NEW YORK (Reuters) - Think all the dirty laundry being aired between Charlie Sheen and his former boss Chuck Lorre on “Two and A Half Men” has ended? Think again.
Lorre, who was targeted by Sheen in a series of public rants earlier this year that led to the TV actor being fired, implied in a “vanity card” at the end of Monday’s program he is writing a tell-all book on the open hostility between the two.
The problems between the Sheen and Lorre, which included the show’s makers at Warner Bros. television and network CBS which airs the show, seemed to be put at rest on Monday when Warner Bros. announced it settled a $100 million lawsuit brought by Sheen against the producers.
But Lorre may have other plans.
In the vanity cards, which are commonly used to show audiences a dedication or remembrance by producers after a program has ended, Lorre addressed how the issues with Sheen impacted him, personally, and implied he is working on a tell-all book.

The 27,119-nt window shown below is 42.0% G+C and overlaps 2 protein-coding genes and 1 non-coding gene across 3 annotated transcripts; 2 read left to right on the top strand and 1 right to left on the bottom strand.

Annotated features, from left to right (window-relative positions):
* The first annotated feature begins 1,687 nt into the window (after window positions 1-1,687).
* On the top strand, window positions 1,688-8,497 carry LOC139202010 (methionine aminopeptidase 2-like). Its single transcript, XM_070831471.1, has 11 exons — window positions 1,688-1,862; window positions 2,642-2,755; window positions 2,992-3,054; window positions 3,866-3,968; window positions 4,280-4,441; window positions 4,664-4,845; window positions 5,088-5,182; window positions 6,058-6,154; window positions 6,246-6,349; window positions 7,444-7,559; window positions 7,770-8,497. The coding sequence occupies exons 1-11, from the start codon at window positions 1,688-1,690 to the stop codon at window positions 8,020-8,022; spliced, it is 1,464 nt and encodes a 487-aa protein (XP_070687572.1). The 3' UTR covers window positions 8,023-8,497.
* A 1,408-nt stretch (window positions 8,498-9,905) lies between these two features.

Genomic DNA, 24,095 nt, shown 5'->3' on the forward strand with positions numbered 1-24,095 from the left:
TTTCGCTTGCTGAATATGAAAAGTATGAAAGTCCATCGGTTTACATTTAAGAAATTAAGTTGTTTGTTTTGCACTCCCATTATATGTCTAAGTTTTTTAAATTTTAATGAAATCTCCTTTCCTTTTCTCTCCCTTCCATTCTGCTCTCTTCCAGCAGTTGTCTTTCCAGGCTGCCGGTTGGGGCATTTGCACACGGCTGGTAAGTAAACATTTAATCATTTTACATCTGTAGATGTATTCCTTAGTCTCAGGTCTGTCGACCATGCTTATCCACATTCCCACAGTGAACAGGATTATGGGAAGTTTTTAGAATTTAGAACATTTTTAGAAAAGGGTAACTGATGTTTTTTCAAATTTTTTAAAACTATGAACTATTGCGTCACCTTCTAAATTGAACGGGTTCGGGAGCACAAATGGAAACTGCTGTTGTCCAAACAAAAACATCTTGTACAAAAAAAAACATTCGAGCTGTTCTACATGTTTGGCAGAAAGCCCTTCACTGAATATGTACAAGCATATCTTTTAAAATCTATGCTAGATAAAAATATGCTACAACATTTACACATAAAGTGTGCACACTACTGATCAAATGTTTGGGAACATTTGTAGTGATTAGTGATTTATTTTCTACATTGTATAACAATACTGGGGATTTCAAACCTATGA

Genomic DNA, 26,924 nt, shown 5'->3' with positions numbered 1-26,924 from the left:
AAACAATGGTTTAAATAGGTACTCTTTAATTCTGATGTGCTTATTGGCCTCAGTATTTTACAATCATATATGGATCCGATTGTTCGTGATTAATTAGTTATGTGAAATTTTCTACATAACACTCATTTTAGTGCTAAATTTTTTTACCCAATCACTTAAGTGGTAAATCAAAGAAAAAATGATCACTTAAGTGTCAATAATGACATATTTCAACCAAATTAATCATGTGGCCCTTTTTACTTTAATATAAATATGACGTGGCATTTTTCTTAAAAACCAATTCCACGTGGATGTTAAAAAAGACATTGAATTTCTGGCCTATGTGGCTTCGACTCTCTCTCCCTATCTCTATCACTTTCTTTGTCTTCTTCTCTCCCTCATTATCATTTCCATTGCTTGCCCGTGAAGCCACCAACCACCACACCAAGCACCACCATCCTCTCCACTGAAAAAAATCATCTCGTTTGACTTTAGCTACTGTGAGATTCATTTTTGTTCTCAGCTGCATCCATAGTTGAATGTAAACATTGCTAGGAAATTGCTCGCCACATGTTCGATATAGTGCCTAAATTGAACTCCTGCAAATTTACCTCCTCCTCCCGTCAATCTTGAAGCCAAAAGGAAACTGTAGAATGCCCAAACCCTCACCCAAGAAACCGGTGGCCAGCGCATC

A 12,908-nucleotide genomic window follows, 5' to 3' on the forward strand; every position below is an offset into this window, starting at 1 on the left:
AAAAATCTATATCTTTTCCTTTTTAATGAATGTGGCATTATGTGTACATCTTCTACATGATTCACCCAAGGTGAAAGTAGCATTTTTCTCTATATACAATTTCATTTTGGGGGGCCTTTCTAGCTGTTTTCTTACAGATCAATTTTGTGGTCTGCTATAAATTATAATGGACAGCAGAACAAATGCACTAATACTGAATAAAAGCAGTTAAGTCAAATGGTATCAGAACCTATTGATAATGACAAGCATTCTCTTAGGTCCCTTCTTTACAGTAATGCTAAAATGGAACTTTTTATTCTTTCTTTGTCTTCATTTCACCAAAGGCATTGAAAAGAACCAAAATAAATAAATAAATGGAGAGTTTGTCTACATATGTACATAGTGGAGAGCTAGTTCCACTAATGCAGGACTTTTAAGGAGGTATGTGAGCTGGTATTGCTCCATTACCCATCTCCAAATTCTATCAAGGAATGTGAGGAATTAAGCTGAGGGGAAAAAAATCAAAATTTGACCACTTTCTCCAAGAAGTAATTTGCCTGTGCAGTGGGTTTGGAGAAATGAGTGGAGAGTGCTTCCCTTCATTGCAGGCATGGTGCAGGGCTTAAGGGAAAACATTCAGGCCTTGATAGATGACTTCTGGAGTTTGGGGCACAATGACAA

“Sometime last year I realized I had become the unwilling contestant in a reality show,” the card began.
“For many months I kept hoping and praying that it would end. But it did not. Somewhere along the way, something inside me died,” Lorre wrote.
“Now, suddenly, I’m being told that the reality show’s been canceled. Apparently, it was just one of those things that somehow got out of control. ... And that’s fine. I am so good with that. Yes, please, let’s all move on. There’s just one problem. That thing inside me that died? It walks at night. It’s angry. It’s hungry. And worst of all...it’s writing a tell-all book.”
Lorre may not be alone. Back in February when the fighting among the parties was at its height, Sheen told celebrity website TMZ.com that he was writing his own tell-all book.
As they say in television, stay tuned.
Reporting by Sabrina Ford; Editing by Bob Tourtellotte